The 1 February coup d’état has pushed Myanmar toward possible state collapse. In this excerpt from the Watch List 2021 – Spring Update, Crisis Group urges the EU and its member states to channel significant aid to Myanmar, support regional diplomacy, expand targeted sanctions on the regime and ensure that the EU arms embargo is strictly enforced.
In his monthly take ahead of CrisisWatch, Interim President Richard Atwood looks at recent diplomacy in the Middle East and prospects for assuaging two of the rivalries that have fuelled Arab wars over the past decade.
In order to silence opposition to the February coup, Myanmar’s military is vigorously policing the internet as it quashes street protests. Outside powers and technology companies should endeavour to keep the online space free of interference and deny the junta tools of virtual repression.
Peace in the Philippines’ majority-Muslim region requires disarming 40,000 ex-rebels and encouraging economic development where they live. But progress toward these goals, together called “normalisation”, is sputtering. Both Manila and the former insurgents need to hit the accelerator lest the process lose momentum entirely.
Two months after the 1 February coup, Myanmar is in a deep crisis. The military seems bent on imposing its will, using draconian tactics that are only strengthening demonstrators’ will to resist. International actors should stay united in urging the junta to change course.
Myanmar’s military overthrew its newly elected parliament on 1 February, halting the country’s democratic transition and sparking massive protests. External actors should cooperate to prevent a violent crackdown and adopt tailored measures that target coup leaders, without penalising the population or damaging the broader economy.
Peace talks in Afghanistan have only inched forward even as the pace of conflict has picked up. As the Afghan government and Taliban await clearer policy signals from the incoming U.S. administration, their primary goal should be to keep the vital negotiations going.
An informal ceasefire has created the best opportunity in two years to curb fighting between Myanmar and the Arakan Army, the ethnic Rakhine rebels in the country’s north. To seize it, all three of the military, civilian government and insurgency need to make significant concessions.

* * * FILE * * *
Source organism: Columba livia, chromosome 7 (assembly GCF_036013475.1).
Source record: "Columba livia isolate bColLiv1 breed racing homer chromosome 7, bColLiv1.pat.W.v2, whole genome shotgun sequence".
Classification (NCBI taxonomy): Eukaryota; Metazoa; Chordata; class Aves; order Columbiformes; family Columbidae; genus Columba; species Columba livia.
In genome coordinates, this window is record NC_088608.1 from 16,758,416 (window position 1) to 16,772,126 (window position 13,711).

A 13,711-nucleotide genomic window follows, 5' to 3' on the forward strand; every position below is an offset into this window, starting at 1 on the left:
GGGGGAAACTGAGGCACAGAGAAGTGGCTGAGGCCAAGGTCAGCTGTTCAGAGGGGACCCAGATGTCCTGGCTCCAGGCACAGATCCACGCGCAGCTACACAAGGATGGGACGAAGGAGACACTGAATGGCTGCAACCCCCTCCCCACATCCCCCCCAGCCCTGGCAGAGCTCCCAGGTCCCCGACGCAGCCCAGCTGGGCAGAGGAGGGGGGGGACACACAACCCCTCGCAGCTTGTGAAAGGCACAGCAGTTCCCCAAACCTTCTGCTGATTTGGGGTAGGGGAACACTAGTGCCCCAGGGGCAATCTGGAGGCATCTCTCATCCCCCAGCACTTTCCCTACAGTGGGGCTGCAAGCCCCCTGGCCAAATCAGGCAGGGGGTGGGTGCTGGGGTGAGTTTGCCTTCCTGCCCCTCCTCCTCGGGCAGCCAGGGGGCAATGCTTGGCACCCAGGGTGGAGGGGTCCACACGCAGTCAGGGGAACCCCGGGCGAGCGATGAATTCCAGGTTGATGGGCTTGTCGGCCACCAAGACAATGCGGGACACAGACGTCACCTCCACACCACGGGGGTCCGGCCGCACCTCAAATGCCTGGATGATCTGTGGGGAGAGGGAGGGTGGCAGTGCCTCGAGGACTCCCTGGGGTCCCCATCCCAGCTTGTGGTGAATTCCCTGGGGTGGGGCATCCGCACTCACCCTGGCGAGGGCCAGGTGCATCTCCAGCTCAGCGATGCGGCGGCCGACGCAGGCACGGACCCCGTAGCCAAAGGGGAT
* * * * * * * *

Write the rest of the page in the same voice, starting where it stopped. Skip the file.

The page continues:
It’s hard to downplay the risks in [Myanmar,] a very ethnically diverse country populated with a variety of armed movements and armed actors.
The counterterrorism mission in Afghanistan had for years now become one of prevention, not one of identifying an imminent threat that must be countered.
It's a tragedy that the U.S. didn't get serious about trying to stitch together a peace process in Afghanistan much earlier, before the thread ran out.
I think [the new Iran-China deal] will make Europe and the U.S. a little more nervous because it looks like Iran may have a way out of economic strangulation.
[The legitimacy the Taliban want is] never going to come without engaging with the outside world and the international community.
There will inevitably be calls for UN sanctions [against Myanmar], but I don’t think China and Russia are ready to go that far.
Every year Crisis Group publishes two additional Watch List updates that complement its annual Watch List for the EU, most recently published in January 2021. These publications identify major crises and conflict situations where the European Union and its member states can generate stronger prospects for peace. The Spring Update of the Watch List 2021 includes entries on Bolivia, Myanmar, Nigeria, Ukraine and Yemen.
Delays in the decommissioning of Moro rebels and other measures threaten the fragile peace in the newly created Bangsamoro Autonomous Region.
Originally published in The Diplomat
Originally published in World Politics Review
Washington’s decision to withdraw troops from Afghanistan by 11 September spells an end to the U.S. military deployment but not peace. Crisis Group expert Andrew Watkins anticipates that negotiations will likely stall and Afghans will fear an intensified civil war as the U.S. role evolves.
In a briefing to the UN Security Council’s 9 April 2021 'Arria-Formula' Meeting on the situation in Myanmar, Crisis Group’s Myanmar expert Richard Horsey warned that the country stands on the brink of state failure, and argued that there is every justification for the Council to impose an arms embargo on the regime.